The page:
Another guest post on www.womenfictionwriters.wordpress.com:
Last February I spent three wonderful weeks in South India. The best part of my morning routine was a walk up a nearby mountain to visit a little ashram where I could sit and meditate in silence. On the way up, dotted here and there along the cobblestone path, sat a few of the local sculptors, selling their work and creating their next piece. Always I stopped to watch, fascinated.
These were simple men. They sat on the bare earth, their basic tools laid out before them. In one hand they held the stone they were working on, either soapstone or marble; in the other hand was the chisel. With all the patience in the world they carved away, scraping and sculpting to mould from the stone their works of art: effigies of gods, or elephants with babies in their innards, or ornate lampshades, candlesticks, incense holders, jewelery boxes, and, in one case, a snarling tiger. Each piece was perfectly formed.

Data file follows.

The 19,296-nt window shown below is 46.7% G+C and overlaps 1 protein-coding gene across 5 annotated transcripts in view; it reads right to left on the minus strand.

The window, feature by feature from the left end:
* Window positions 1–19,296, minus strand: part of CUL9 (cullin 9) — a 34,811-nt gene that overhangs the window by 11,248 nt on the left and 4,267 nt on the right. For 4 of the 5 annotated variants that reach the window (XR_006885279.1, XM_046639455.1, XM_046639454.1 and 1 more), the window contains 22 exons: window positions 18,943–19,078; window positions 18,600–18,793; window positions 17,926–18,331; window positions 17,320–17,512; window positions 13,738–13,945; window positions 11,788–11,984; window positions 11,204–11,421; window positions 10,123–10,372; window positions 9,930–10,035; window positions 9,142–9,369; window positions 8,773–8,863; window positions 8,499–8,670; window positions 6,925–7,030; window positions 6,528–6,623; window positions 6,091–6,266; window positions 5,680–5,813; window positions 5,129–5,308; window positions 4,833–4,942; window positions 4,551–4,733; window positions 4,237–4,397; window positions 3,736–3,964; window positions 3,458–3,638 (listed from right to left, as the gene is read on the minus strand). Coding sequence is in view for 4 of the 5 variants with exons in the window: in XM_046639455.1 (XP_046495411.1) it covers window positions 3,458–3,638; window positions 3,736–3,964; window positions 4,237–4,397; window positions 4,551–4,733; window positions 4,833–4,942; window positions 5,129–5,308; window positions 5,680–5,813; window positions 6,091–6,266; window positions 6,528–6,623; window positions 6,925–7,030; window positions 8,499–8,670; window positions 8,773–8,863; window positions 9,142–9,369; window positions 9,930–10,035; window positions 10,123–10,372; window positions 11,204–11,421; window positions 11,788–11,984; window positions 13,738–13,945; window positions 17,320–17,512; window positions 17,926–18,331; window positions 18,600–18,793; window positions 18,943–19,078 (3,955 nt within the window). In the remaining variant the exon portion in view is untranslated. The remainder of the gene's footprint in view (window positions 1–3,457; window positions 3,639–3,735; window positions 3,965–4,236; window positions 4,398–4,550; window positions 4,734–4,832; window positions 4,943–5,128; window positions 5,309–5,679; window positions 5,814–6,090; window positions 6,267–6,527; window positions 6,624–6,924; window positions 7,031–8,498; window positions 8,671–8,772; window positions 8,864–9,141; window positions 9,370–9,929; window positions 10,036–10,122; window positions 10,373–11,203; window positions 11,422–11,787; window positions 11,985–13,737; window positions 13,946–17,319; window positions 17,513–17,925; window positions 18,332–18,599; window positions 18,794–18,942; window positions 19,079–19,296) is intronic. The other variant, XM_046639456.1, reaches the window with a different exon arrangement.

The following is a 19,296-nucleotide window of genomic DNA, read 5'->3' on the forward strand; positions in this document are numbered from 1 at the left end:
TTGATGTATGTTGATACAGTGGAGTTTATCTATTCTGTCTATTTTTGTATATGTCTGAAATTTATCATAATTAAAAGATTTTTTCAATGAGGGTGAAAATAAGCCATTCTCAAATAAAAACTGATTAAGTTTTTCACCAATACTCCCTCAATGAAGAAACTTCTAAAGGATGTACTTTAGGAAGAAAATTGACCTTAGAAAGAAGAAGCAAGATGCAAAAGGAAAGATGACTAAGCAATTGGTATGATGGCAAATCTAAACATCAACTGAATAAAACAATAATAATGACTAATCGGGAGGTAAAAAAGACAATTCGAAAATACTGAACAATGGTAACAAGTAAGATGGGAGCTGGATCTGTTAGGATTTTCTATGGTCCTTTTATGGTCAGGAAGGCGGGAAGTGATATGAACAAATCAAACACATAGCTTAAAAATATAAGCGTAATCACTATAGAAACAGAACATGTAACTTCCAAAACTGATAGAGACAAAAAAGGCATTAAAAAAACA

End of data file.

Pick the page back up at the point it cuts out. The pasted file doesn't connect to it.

They had no blueprint or model to work from. Each sculptor knew innately, with an uncanny surety and minute precision, how much to remove and at what angle, and did so as naturally and confidently as you and I would tap a keyboard. Sometimes he held the stone with his toes, and hammered (hammered!) away to get it right (see photo). A millimeter to the left or right would have ruined the finished product; but it never did. Symmetry and balance flowed from those sculptor hands, perfection in stone. It was as if the final product was already in the stone, waiting for the sculptor’s thought, the chisel’s touch. Some of these artworks may have lacked the sophistication of their expensive lookalikes in the boutiques of Chennai Airport, but each one was a miracle in stone. I was spellbound, hooked. I was probably their best customer in those three weeks; I bought several pieces to bring home as gifts.